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Graphical Modeling Framework/Tutorial/Part 3

< Graphical Modeling Framework‎ | Tutorial
Revision as of 19:44, 10 May 2006 by (Talk | contribs) (Creating a Customization Plug-in)

Note: This is still very much a work in progress...

In this third part of the GMF Tutorial, we will explore some more advanced capabilities related to the tooling components, while also extending what's generated with customizations to the runtime. Specifically we will add a composite figure using the graphical definition, show how to leverage external figures, and how to use an extension plug-in to add a custom action to our diagram. A project containing the full solution set of projects for this segment is found here. Viewlets will be available after appropriate sections below to focus their content and keep them short.

New Icons

A quick way to get a polished look for our mindmap diagram is by replacing the generated EMF icons we've seen so far with some that are more, well... distinctive ;-) The easiest way to do this is to replace the GIF images found in our org.eclipse.gmf.examples.mindmap.edit/icons/ folder.

In case you'd like to map another image file to a palette item, say in the case of our three Relationship tools, or for our Subtopic link which has no default icon, you can modify the children of your Creation Tool elements in the mindmap.gmftool model. For example, delete the 'Default Image' entry below the 'Creation Tool Subtopic' element that represents the small icon and replace it with a 'Small Icon Bundle Image' and set its Bundle to org.eclipse.gmf.examples.mindmap.edit and its Path property to /icons/full/obj16/Subtopic.gif. Regenerate and the palette will display the new icon. Of course, you'll need to provide this file or use the one found in the solution to this tutorial section.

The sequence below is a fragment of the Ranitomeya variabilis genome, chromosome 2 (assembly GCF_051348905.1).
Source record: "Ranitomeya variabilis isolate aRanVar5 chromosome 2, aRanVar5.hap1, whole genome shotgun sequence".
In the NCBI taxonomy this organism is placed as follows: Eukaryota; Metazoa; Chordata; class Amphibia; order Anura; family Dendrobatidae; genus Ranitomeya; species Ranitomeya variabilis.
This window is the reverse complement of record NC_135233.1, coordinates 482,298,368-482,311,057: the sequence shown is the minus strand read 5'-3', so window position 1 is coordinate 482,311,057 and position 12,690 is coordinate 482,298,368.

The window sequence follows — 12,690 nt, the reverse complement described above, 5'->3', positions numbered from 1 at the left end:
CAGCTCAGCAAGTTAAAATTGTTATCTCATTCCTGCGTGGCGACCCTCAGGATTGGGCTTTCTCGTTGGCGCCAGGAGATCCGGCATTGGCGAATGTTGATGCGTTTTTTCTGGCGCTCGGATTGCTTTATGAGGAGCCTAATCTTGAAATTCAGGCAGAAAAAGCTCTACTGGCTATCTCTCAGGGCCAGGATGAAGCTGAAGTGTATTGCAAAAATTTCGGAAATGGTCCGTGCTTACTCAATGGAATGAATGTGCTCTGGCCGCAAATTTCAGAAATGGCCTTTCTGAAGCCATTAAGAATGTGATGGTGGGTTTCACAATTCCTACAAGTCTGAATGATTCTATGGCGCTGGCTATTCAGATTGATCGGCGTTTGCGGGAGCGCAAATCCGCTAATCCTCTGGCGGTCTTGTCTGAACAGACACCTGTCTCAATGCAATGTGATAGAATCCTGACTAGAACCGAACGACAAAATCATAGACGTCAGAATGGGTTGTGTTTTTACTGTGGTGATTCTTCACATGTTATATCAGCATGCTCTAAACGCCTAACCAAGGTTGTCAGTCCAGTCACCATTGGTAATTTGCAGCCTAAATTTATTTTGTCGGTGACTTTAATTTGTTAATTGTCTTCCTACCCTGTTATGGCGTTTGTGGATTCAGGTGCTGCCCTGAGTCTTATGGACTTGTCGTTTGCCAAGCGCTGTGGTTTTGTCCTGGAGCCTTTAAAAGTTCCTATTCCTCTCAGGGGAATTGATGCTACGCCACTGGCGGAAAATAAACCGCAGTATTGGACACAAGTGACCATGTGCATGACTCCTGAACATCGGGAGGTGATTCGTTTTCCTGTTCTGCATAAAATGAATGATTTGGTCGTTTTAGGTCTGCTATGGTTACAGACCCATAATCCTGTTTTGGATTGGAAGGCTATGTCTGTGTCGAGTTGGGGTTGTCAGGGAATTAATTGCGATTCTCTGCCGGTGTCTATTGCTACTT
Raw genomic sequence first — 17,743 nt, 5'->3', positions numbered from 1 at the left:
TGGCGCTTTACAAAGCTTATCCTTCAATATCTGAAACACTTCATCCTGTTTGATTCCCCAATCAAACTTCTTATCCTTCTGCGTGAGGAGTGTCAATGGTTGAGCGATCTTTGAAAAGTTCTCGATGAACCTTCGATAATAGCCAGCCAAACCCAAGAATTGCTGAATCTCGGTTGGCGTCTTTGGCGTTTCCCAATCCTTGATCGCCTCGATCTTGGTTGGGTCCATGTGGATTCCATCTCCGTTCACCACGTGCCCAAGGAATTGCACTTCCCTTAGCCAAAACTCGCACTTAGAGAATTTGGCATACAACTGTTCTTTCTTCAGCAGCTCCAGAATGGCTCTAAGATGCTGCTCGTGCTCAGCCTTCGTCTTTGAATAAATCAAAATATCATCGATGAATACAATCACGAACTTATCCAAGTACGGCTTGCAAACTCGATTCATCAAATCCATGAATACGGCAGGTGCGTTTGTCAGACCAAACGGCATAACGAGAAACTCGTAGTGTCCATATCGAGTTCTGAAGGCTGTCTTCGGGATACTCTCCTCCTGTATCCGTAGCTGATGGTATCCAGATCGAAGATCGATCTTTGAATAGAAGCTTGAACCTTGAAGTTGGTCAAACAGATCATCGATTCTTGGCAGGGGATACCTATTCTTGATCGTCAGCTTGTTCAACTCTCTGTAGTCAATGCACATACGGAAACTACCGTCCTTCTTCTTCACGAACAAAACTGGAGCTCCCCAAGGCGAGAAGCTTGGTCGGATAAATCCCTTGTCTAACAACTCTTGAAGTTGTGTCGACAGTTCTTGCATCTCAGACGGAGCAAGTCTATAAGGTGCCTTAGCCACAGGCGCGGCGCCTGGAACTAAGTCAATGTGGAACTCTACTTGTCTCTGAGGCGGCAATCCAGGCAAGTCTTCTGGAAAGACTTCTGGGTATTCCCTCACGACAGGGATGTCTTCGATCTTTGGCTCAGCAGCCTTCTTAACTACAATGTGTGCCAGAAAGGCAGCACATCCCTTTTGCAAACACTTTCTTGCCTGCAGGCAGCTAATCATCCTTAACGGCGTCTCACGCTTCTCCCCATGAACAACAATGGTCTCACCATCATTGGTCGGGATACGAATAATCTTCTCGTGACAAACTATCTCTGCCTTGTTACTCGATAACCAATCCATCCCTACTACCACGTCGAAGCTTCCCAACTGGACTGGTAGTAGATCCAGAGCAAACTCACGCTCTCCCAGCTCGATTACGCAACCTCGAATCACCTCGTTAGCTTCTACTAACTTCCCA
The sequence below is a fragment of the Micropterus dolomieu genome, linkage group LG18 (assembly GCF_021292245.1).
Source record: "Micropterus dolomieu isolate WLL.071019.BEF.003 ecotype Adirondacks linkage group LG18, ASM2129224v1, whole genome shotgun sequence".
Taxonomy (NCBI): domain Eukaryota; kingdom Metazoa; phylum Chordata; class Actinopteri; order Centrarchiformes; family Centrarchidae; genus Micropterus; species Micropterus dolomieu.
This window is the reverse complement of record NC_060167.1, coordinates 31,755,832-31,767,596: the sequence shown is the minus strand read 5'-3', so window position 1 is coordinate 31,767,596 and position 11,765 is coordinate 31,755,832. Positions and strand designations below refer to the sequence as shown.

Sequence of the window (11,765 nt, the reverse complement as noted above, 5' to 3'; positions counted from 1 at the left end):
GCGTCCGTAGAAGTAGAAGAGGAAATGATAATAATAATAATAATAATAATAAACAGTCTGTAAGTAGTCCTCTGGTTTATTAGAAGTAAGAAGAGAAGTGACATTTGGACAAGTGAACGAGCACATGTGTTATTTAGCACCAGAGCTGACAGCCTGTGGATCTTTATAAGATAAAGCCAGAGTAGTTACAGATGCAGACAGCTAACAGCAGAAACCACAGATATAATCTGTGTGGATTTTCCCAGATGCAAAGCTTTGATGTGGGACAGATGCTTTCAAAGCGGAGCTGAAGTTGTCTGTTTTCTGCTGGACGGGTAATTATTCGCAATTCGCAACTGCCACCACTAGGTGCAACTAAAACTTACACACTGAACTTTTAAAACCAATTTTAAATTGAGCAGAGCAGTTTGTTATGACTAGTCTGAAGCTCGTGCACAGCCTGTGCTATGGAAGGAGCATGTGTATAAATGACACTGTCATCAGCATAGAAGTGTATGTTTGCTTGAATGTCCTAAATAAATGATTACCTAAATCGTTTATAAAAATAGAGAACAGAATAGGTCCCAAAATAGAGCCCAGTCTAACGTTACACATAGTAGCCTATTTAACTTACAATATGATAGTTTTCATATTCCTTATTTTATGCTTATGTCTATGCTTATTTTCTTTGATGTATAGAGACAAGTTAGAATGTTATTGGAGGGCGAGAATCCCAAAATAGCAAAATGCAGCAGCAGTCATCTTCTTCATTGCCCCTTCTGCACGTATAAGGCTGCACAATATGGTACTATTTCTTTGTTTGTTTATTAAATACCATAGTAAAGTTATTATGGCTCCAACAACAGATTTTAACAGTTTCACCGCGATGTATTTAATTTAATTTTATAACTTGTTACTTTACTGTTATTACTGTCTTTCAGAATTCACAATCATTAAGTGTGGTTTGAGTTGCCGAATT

Finally, take a look in the mindmap.genmodel for properties to set for the default wizard and diagram file icons. While you're there, you might want to change the diagram file extension from 'mindmap_diagram' to 'mmd' or something similar. Browsing the properties available in the gmfgen model is a useful exercise.

Below is an image of our diagram and palette using some new images.

New icons.png

Composite Figures


What we'd like to do is have an actor-style representation for our resources added to our diagram. These will be linked to their respective Topic elements, much like our relationship links between Topic elements. Also, we'd like to have the labels for our Resource figures external and display both the name and email address attribute values of the corresponding domain element.

Graphical Definition

Resource figure.png